Which one is grammatically correct: It was me who called you., or It was I who called you.? Similarly, which one is correct among these two: He and me were going to the forest, or He and I were going to the forest?
marked as duplicate by Mehper C. Palavuzlar, tchrist, RegDwighт♦ Sep 8 '12 at 12:11
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It was me who called you and It was I who called you are both grammatical in Standard English, with the second being more formal than the first.
He and I were going to the forest is also grammatical in Standard English. He and me were going to the forest is not, but it may be found in other dialects.
The simple guide in this situation is "me never does anything". The more complicated version is that I is a subject pronoun and me is an object pronoun.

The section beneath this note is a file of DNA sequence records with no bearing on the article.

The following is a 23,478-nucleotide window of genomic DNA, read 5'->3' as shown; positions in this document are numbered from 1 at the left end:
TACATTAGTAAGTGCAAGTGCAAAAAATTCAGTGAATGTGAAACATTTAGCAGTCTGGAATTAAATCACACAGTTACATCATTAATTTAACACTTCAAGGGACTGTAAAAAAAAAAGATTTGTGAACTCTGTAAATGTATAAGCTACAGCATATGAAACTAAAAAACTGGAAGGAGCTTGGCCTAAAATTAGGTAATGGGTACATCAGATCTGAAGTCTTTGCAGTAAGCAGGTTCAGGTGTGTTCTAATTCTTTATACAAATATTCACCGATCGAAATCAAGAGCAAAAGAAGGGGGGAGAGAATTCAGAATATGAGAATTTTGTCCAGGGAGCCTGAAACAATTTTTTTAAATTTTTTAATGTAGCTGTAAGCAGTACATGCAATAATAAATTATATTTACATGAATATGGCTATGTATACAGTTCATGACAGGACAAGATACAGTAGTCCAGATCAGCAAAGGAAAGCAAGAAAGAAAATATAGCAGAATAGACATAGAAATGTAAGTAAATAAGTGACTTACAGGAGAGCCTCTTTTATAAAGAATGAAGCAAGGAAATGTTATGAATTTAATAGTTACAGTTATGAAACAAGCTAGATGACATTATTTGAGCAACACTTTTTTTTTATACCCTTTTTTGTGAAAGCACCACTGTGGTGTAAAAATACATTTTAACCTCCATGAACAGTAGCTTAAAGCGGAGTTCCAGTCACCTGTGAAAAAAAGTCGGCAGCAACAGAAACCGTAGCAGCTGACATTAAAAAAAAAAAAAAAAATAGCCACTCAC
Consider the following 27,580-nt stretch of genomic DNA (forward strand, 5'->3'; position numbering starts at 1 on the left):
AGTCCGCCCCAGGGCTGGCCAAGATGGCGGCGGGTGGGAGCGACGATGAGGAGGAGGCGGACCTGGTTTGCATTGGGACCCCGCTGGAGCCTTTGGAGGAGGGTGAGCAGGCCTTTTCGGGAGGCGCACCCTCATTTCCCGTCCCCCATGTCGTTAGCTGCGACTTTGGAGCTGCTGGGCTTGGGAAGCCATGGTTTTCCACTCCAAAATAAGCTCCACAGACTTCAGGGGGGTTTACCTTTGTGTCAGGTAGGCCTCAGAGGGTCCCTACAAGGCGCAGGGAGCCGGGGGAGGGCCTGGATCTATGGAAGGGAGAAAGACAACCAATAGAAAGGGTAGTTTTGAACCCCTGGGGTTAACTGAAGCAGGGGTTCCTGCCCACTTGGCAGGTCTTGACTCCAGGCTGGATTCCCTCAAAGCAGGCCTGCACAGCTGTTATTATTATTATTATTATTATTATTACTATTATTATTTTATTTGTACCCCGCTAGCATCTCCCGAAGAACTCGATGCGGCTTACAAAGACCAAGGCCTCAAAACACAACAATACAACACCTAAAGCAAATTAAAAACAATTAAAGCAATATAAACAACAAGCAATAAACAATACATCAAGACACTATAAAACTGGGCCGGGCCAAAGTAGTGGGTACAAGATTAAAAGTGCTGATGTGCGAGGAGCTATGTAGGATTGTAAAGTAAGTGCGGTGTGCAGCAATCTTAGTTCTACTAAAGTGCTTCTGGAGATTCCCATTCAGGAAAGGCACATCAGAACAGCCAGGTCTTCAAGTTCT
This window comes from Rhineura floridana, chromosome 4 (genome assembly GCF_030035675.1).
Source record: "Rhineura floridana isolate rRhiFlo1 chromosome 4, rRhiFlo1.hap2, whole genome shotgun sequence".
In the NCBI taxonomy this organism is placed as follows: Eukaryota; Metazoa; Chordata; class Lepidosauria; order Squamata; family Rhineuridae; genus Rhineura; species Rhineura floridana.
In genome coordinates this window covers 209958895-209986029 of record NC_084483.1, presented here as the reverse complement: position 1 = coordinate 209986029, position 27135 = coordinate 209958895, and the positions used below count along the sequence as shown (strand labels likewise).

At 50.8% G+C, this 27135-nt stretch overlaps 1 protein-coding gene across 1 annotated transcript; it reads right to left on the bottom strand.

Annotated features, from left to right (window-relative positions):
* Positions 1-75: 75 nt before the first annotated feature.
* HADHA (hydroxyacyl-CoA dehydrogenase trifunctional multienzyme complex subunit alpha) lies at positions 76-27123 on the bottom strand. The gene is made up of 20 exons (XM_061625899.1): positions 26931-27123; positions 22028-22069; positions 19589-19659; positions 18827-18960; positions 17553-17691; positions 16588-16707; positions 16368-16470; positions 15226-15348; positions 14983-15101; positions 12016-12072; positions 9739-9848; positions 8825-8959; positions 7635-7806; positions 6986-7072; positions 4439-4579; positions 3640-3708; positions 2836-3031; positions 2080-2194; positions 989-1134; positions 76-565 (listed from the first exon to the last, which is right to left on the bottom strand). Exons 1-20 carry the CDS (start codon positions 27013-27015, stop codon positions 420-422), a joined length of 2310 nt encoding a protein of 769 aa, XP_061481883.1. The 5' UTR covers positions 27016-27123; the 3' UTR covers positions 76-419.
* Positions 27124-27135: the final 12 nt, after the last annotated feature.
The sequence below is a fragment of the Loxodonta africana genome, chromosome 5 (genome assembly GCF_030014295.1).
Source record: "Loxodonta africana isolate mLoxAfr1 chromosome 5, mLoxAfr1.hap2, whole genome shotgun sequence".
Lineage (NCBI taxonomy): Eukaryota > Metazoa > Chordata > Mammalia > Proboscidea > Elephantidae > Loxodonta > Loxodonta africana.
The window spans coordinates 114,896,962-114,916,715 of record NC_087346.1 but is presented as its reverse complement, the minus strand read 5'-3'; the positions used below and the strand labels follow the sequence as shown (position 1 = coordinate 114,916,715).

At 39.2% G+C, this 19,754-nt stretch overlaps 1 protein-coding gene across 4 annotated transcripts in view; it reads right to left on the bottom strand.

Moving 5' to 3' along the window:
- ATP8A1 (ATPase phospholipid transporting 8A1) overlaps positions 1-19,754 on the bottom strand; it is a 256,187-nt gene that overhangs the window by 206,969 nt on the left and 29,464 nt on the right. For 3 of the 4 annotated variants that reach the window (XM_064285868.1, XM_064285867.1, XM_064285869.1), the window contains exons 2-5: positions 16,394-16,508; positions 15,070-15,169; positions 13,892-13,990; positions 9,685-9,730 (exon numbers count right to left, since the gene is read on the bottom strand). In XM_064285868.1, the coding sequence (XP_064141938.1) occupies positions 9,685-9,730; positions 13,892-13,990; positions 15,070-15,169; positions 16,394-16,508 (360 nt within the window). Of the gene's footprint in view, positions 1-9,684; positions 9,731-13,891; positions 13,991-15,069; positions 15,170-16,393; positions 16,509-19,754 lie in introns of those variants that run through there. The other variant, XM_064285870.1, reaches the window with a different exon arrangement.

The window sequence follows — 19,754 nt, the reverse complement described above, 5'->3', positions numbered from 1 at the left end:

I (subject) bit the dog
The dog bit me (object)
On that basis, in your first sentence, me can't call you, but I can. In the second, me can't be going to the woods, but I can.
In real life though, as Barrie correctly says, nobody would bat an an eyelid if you said It was me who called you. This is probably because the 'it' looks like a subject of 'was', making the 'me' appear to be an object. Strictly speaking, the 'was' is not the active verb. That honour goes to 'called'.